RUDOLF JOZEF KROL

MOHAMED MOALLIM >

The internet, and YouTube in particular, has become a wonderful tool for the football junkie; endless hours wasted basking in nostalgia, whether it be great memories, goals, moments, or even the odd controversy. But something I’ve come to lament is the lack of individual highlights, show reels, compilations – call them what you like – of some of the great players from a bygone age. Players who should be forever crystallised, their memories echoing through time. My favourites have a common denominator; see if you can guess it: Johnny Rep, Rob Rensenbrink, GerIllustration: GANT POWELL >

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rie Mühren, Arie Haan. Have you got it? I’m sure you have. However, one name I’ve omitted from that list is the biggest scandal of all. A player who I believe has no equal, either during his generation or since, in Europe or further afield. His name should be synonymous with Total Football, rampaging fullbacks, elegant sweepers. His name is Rudolf Jozef Krol. Here I must jump ahead somewhat to stress the term ‘total football’ has lost its original meaning today, where it’s associated with free-flowing, passing, attacking football. Theoretically no side has played Total Football system since the mid 1970s and frankly, it may be a long time until we see another side achieve

the same level that Krol and co. did. Where to begin with Krol, this marvel, this legend of the game? Superlatives soon start to dry up. In the modern game, many get carried away with Dani Alves’ attacking prowess – even I do sometimes – but Krol was on another planet, if not another galaxy. Yes, he was predominantly a left-back (early in his career, anyway), but I also believe his mate and counterpart on the other flank, Wim Suurbier, was also a greater player than Alves will ever be. But that’s another article for another time. Krol, on his day (which was more or less every time he took to the field), dominated the entire left flank. It was his domain; no-one touched

him. It’s amazing, considering that as a youth player he was mainly right-footed. When Theo van Duivenbode left Ajax in the summer of 1969, Krol was drafted into the squad. His coach, Rinus Michels, set him a challenge: take that vacant spot. But Krol needed to change his game – slightly. Michels wanted Krol to be as effective with his left foot as his right, to maximise his attacking potential, while also thinking of the various ways he could counter the opposition that would pose him problems. Michels also knew of the one major stumbling block to his development: his party lifestyle. He even commented that the biggest threat to Krol wasn't wingers, but the Amsterdam nightlife.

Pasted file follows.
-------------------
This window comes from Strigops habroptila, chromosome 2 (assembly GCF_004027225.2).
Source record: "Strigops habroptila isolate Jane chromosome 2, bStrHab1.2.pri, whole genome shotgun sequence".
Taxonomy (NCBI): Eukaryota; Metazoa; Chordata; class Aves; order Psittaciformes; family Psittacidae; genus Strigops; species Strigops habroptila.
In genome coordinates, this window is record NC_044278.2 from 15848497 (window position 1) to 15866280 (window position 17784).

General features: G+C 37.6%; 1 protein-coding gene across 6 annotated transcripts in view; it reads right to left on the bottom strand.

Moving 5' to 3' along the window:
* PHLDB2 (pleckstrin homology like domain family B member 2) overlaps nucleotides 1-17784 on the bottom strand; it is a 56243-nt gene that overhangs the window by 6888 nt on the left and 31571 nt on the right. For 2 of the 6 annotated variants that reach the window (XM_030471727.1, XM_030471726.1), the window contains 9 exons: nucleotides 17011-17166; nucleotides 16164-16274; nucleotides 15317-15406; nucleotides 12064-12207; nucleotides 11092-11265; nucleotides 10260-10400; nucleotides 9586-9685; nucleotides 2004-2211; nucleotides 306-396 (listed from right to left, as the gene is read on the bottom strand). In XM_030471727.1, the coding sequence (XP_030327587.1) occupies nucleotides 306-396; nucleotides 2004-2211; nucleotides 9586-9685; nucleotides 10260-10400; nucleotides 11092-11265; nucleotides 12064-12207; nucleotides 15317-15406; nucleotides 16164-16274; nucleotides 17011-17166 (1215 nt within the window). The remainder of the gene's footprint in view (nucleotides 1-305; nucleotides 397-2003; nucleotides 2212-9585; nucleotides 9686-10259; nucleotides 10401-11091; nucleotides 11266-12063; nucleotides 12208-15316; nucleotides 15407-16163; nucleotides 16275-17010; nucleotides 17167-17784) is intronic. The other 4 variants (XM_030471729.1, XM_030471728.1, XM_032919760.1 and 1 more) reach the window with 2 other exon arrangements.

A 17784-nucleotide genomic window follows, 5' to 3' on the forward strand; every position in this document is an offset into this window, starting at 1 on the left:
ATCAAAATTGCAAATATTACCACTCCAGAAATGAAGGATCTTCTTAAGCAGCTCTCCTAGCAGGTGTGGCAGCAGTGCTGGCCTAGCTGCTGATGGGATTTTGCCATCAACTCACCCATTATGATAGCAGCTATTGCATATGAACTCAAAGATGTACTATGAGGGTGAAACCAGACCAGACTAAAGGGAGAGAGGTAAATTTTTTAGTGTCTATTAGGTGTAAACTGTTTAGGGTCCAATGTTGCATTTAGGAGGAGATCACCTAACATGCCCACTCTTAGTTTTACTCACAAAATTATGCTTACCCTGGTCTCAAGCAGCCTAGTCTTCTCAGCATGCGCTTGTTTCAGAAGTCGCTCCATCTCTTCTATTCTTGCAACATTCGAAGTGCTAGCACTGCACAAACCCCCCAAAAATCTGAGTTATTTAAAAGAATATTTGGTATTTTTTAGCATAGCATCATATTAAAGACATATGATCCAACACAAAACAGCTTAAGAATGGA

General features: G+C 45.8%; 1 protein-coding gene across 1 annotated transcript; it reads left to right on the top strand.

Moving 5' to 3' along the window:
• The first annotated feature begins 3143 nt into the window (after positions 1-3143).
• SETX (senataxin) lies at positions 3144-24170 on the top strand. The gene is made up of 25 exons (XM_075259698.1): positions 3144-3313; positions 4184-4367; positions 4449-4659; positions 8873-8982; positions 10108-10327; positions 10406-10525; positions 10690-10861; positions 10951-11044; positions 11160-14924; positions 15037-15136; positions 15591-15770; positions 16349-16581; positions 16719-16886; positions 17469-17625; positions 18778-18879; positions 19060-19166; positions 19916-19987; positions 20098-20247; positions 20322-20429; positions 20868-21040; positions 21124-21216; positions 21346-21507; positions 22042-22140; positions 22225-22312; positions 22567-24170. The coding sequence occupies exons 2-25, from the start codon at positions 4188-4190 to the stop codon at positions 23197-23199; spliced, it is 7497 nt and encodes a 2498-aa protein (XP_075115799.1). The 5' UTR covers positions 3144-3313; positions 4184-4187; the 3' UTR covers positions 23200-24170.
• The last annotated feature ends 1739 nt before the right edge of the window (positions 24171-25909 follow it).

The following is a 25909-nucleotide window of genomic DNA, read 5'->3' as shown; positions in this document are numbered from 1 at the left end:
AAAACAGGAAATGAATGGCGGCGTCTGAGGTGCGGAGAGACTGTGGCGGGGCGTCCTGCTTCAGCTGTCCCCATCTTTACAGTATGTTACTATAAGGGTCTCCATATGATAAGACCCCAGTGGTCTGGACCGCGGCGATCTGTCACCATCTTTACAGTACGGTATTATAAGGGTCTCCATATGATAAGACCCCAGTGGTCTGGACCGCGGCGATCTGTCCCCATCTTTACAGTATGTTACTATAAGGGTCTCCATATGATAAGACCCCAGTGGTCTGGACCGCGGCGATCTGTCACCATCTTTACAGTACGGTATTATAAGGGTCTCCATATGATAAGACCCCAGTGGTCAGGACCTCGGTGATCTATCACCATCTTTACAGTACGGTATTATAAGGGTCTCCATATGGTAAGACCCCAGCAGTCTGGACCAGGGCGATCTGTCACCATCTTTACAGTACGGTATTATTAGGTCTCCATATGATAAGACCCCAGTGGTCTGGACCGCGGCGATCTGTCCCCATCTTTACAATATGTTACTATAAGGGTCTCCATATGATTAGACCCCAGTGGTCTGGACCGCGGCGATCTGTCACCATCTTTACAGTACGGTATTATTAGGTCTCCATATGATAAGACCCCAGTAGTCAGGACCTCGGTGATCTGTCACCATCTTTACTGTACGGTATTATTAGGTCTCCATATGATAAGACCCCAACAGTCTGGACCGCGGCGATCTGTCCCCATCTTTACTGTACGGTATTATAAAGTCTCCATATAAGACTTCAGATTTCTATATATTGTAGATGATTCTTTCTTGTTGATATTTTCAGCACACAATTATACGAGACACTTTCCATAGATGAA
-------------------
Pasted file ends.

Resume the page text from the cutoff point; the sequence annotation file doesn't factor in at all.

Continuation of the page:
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Before he could get his head around where he was in his career, the 20year-old Krol was lining up for the national team. His début came against England, and despite playing well the Netherlands lost In his first pre-season for Back on the the game 1-0, which was the club, the defender’s domestic front, no shame against the impressive displays then world champions. against Schalke 04 and things weren’t Two months later in the Manchester City justified always rosy reverse fixture Krol Michels’ belief, and he played again in a goalless was given an opportunity to prove draw. After an imperious performhimself in the league. In one of his ance against him, England winger first games he scored a spectacular Francis Lee labelled Krol as the finest goal against Sparta Rotterdam, left-back he'd ever faced. catching everyone’s attention. The following day in training Michels acHowever, back on the domestic knowledged that he was on the right footing, things weren’t always rosy; path with a simple pat on the back despite an impressive start his place

Krol accepted the gauntlet. He would spend hours after training working on his left foot, with Michels watching on. Deep down, Krol knew Michels truly believed in him, and that he could reach for the stars if he applied himself correctly.

and word in the ear.